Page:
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Mississippi hunting a billion-dollar industry despite decline in hunters

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In recent years the number of hunters in Mississippi has declined slightly due to various factors, but it is still estimated that the economic impact of hunting and other outdoor recreational activities in Mississippi is nearly $2 billion per year.

“The impact is definitely there,” said Dr. Martin W. Brunson of the Mississippi State University Extension Service. “The economic impact is very significant, but it is difficult to separate out deer hunting. The bulk of hunting is, obviously, deer.”

According to the 1996 National Survey of Hunting, Fishing and Outdoor Related Activities 680,000 Mississippians age 16 and older engaged in hunting, fishing or wildlife watching activities spent $1.8 billion. Hunting expenditures were estimated at $576 million including $183 million for food, lodging and transportation, $272 million for equipment, and $122 for other expenses such as magazines, memberships, license, permits, and leases. About 433,000 individuals hunted an average of 19 days per hunter.

Besides benefits to the overall economy, the state receives about $1.5 million per year on 708 leases for hunting and fishing clubs covering 235,313 acres of land.

“One of the positive things to say about this is that hunting and fishing on 16th Section land is in addition to the revenue generated by the land for timber sales or other uses,” said David Blount, spokesman for the Mississippi Secretary of State’s office. “You can only have a hunting or fishing club on land that is classified forest land. That land is already under lease and generating revenue for the school district from timber sales and the like. So, the money generated from hunting and fishing is in addition to that revenue. It’s gravy, so to speak.”

Larry Castle, a wildlife biologist who is statewide deer coordinator for the Department of Wildlife, Fisheries and Parks, said Mississippi is following a general trend towards a decline in the numbers of hunters. The number of hunters in Mississippi peaked out in the late 1970s and early 1980s.

“We’re still losing some each year,” Castle said. “There is a long-term downward trend throughout the entire Southeast that is a result of a combination of factors. One factor would be hunter apathy. Mississippi has been blessed with good deer herds for 30 years in most locations. The thrill of harvesting a deer is not what it used to be because they are so common. We’re harvesting close to 300,000 deer per year right now. It is just not a big thing to harvest a deer anymore.”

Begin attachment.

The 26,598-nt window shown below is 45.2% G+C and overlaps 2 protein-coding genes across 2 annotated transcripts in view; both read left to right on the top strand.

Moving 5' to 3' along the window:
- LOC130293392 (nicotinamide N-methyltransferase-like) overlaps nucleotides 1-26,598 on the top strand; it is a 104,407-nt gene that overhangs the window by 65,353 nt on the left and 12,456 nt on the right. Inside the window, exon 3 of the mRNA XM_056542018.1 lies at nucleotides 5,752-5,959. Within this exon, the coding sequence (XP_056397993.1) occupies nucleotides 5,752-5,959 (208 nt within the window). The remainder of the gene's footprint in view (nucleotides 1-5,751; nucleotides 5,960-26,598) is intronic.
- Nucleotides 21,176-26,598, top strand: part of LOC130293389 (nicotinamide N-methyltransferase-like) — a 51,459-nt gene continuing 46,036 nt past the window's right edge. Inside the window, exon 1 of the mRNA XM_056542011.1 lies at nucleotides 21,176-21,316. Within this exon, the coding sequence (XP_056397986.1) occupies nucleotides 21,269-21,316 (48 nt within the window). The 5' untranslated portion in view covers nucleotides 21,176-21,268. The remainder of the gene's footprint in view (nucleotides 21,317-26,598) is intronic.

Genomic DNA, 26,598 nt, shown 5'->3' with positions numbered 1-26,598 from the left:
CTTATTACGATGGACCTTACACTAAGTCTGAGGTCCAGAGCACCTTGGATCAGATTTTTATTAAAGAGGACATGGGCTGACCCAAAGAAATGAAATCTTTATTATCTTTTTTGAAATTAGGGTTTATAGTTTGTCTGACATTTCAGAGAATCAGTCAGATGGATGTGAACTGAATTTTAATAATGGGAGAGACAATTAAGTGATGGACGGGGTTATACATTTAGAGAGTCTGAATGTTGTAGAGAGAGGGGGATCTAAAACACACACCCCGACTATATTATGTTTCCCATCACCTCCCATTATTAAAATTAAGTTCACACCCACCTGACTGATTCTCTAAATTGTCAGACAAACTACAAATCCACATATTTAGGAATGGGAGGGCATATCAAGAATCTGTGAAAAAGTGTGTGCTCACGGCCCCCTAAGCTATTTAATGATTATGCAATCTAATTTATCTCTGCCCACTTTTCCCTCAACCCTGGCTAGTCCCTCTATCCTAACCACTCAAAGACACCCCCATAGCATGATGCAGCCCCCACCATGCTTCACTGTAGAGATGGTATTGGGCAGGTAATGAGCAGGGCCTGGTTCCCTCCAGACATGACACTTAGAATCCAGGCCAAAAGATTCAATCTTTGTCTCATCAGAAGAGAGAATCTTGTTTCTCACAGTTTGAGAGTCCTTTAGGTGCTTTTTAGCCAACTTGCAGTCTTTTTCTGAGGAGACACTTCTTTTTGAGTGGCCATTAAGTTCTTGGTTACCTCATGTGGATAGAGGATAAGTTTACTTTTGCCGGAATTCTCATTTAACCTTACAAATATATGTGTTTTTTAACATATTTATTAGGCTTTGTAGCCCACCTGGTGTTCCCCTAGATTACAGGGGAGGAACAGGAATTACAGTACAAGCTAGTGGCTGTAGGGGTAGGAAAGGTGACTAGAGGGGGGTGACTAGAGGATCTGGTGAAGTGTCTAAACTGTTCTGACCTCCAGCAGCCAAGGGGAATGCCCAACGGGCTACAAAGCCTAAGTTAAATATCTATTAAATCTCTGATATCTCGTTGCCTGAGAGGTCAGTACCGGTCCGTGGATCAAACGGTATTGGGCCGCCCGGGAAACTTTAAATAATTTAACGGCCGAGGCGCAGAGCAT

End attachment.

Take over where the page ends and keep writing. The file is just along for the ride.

Another factor is competing recreational interests. Some hunters are switching to other sports such as golf or NASCAR racing. And fewer young people are going into hunting. Castle said when he was young, there wasn’t a lot more to do in rural Mississippi than hunt for deer. Now there are many other recreational choices for youth including soccer, other sports and video games. Still another factor is the large increase in the number of families headed by a single woman who might have trouble finding someone to take her son hunting if she doesn’t hunt herself.

While the cost of hunting leases has gone up, there is also a large amount of public land available in Mississippi for free hunting.

“There is public land across Mississippi that many states would lust over,” Castle said. “There are plenty of opportunities there. Many people used to think that one of the major reasons for the decline of hunters is that they didn’t have the opportunity to hunt. I don’t buy that personally, because if you look at hunter opportunity, our season length and opportunity to hunt have increased and increased and increased. In the not too distant past we had a very limited deer season. Now we have one of the longest deer seasons in the U.S. It is not limited to one or two weekends per year. They have opportunity galore. With just a little initiative they can find a place to hunt. We have public acres we manage that hunter man days are declining on.”

Although there are fewer hunters, the remaining hunters are spending more. Castle said retailers have not seen a decline in hunting sales in part because of good marketing and popular new products such as specialized clothing, deer stands and guns.

Dr. Steve Grado, a forest resource economist at MSU, said there is no doubt that the white-tailed deer is the most pursued game species in the state. Money spent for deer hunting far eclipses any other type of hunting. Hunting for wild turkey is also popular, with an estimated 40,000 hunters in Mississippi pursuing wild turkey.

Grado said a survey of turkey hunters showed that they spent about $14.8 million in 1993. Total sales impacts were $16.7 million. The value-added component of the economic impact was estimated at $10.4 million with a total of 385 jobs supported by turkey hunting.

Contact MBJ staff writer Becky Gillette at mullein@datasync.com.

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